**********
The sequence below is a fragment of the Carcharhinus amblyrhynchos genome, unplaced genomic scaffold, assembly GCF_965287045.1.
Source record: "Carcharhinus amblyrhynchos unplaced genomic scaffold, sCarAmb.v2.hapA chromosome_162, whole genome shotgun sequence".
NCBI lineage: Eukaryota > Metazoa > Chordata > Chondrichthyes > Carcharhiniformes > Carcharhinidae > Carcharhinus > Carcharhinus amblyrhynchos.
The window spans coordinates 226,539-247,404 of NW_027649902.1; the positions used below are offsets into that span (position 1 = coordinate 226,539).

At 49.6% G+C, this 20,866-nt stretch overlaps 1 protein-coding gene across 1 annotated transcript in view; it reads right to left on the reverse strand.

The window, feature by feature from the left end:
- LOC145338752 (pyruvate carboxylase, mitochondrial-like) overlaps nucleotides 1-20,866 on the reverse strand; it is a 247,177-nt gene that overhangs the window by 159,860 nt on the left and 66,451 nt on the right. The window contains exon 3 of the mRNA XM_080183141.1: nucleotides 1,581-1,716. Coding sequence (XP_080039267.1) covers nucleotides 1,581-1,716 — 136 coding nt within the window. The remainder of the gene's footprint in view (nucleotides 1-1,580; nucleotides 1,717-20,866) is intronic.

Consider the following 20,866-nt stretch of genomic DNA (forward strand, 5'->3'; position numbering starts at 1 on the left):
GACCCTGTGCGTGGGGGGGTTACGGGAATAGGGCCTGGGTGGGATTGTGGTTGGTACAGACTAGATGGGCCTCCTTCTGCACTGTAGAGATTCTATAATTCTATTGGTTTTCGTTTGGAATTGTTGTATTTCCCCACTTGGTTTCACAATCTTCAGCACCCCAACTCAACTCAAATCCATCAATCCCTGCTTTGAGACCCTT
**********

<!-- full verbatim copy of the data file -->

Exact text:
The sequence below is a fragment of the Carcharhinus amblyrhynchos genome, unplaced genomic scaffold, assembly GCF_965287045.1.
Source record: "Carcharhinus amblyrhynchos unplaced genomic scaffold, sCarAmb.v2.hapA chromosome_162, whole genome shotgun sequence".
NCBI lineage: Eukaryota > Metazoa > Chordata > Chondrichthyes > Carcharhiniformes > Carcharhinidae > Carcharhinus > Carcharhinus amblyrhynchos.
The window spans coordinates 226,539-247,404 of NW_027649902.1; the positions used below are offsets into that span (position 1 = coordinate 226,539).

At 49.6% G+C, this 20,866-nt stretch overlaps 1 protein-coding gene across 1 annotated transcript in view; it reads right to left on the reverse strand.

The window, feature by feature from the left end:
- LOC145338752 (pyruvate carboxylase, mitochondrial-like) overlaps nucleotides 1-20,866 on the reverse strand; it is a 247,177-nt gene that overhangs the window by 159,860 nt on the left and 66,451 nt on the right. The window contains exon 3 of the mRNA XM_080183141.1: nucleotides 1,581-1,716. Coding sequence (XP_080039267.1) covers nucleotides 1,581-1,716 — 136 coding nt within the window. The remainder of the gene's footprint in view (nucleotides 1-1,580; nucleotides 1,717-20,866) is intronic.

Consider the following 20,866-nt stretch of genomic DNA (forward strand, 5'->3'; position numbering starts at 1 on the left):
GACCCTGTGCGTGGGGGGGTTACGGGAATAGGGCCTGGGTGGGATTGTGGTTGGTACAGACTAGATGGGCCTCCTTCTGCACTGTAGAGATTCTATAATTCTATTGGTTTTCGTTTGGAATTGTTGTATTTCCCCACTTGGTTTCACAATCTTCAGCACCCCAACTCAACTCAAATCCATCAATCCCTGCTTTGAGACCCTT